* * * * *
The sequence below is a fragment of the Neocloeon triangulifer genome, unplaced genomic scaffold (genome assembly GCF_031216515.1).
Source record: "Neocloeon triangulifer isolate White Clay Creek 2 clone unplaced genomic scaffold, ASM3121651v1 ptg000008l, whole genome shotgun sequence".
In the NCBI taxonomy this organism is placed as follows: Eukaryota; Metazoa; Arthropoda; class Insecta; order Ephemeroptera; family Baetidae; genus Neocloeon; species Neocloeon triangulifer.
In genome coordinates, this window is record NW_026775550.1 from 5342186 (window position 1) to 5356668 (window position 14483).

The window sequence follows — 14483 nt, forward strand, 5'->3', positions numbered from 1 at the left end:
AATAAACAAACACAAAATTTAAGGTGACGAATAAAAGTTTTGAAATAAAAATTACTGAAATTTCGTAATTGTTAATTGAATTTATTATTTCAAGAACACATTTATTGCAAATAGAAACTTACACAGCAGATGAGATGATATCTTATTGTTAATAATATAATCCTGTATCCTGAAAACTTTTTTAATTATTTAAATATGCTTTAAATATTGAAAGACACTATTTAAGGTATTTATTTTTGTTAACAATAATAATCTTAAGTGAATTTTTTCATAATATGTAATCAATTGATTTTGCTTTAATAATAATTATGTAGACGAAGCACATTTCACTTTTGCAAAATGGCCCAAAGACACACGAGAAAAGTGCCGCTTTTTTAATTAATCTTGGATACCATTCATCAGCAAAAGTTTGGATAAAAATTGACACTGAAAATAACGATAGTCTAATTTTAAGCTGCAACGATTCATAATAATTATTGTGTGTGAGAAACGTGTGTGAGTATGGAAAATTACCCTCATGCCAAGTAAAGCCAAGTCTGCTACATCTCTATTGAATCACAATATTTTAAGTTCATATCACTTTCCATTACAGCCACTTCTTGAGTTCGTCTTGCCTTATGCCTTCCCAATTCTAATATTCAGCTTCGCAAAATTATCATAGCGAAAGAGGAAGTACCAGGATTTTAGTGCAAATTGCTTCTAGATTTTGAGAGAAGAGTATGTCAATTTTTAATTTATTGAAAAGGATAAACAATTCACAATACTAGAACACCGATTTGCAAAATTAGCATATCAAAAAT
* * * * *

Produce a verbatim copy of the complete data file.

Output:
The sequence below is a fragment of the Neocloeon triangulifer genome, unplaced genomic scaffold (genome assembly GCF_031216515.1).
Source record: "Neocloeon triangulifer isolate White Clay Creek 2 clone unplaced genomic scaffold, ASM3121651v1 ptg000008l, whole genome shotgun sequence".
In the NCBI taxonomy this organism is placed as follows: Eukaryota; Metazoa; Arthropoda; class Insecta; order Ephemeroptera; family Baetidae; genus Neocloeon; species Neocloeon triangulifer.
In genome coordinates, this window is record NW_026775550.1 from 5342186 (window position 1) to 5356668 (window position 14483).

The window sequence follows — 14483 nt, forward strand, 5'->3', positions numbered from 1 at the left end:
AATAAACAAACACAAAATTTAAGGTGACGAATAAAAGTTTTGAAATAAAAATTACTGAAATTTCGTAATTGTTAATTGAATTTATTATTTCAAGAACACATTTATTGCAAATAGAAACTTACACAGCAGATGAGATGATATCTTATTGTTAATAATATAATCCTGTATCCTGAAAACTTTTTTAATTATTTAAATATGCTTTAAATATTGAAAGACACTATTTAAGGTATTTATTTTTGTTAACAATAATAATCTTAAGTGAATTTTTTCATAATATGTAATCAATTGATTTTGCTTTAATAATAATTATGTAGACGAAGCACATTTCACTTTTGCAAAATGGCCCAAAGACACACGAGAAAAGTGCCGCTTTTTTAATTAATCTTGGATACCATTCATCAGCAAAAGTTTGGATAAAAATTGACACTGAAAATAACGATAGTCTAATTTTAAGCTGCAACGATTCATAATAATTATTGTGTGTGAGAAACGTGTGTGAGTATGGAAAATTACCCTCATGCCAAGTAAAGCCAAGTCTGCTACATCTCTATTGAATCACAATATTTTAAGTTCATATCACTTTCCATTACAGCCACTTCTTGAGTTCGTCTTGCCTTATGCCTTCCCAATTCTAATATTCAGCTTCGCAAAATTATCATAGCGAAAGAGGAAGTACCAGGATTTTAGTGCAAATTGCTTCTAGATTTTGAGAGAAGAGTATGTCAATTTTTAATTTATTGAAAAGGATAAACAATTCACAATACTAGAACACCGATTTGCAAAATTAGCATATCAAAAAT